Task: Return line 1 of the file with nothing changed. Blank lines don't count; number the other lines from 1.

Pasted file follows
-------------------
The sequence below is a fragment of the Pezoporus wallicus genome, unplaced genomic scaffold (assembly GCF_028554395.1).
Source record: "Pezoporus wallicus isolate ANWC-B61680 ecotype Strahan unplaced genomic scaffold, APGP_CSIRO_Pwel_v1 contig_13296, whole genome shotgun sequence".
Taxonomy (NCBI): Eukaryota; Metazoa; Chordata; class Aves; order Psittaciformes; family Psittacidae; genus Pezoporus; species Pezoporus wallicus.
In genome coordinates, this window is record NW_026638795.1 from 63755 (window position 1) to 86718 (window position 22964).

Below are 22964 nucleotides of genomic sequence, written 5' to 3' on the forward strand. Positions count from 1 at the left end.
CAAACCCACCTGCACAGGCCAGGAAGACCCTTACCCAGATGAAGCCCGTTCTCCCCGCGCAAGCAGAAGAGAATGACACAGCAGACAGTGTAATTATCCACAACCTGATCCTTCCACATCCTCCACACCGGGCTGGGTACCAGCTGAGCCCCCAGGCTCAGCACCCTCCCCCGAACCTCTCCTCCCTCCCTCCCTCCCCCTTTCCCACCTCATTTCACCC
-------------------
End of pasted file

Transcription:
The sequence below is a fragment of the Pezoporus wallicus genome, unplaced genomic scaffold (assembly GCF_028554395.1).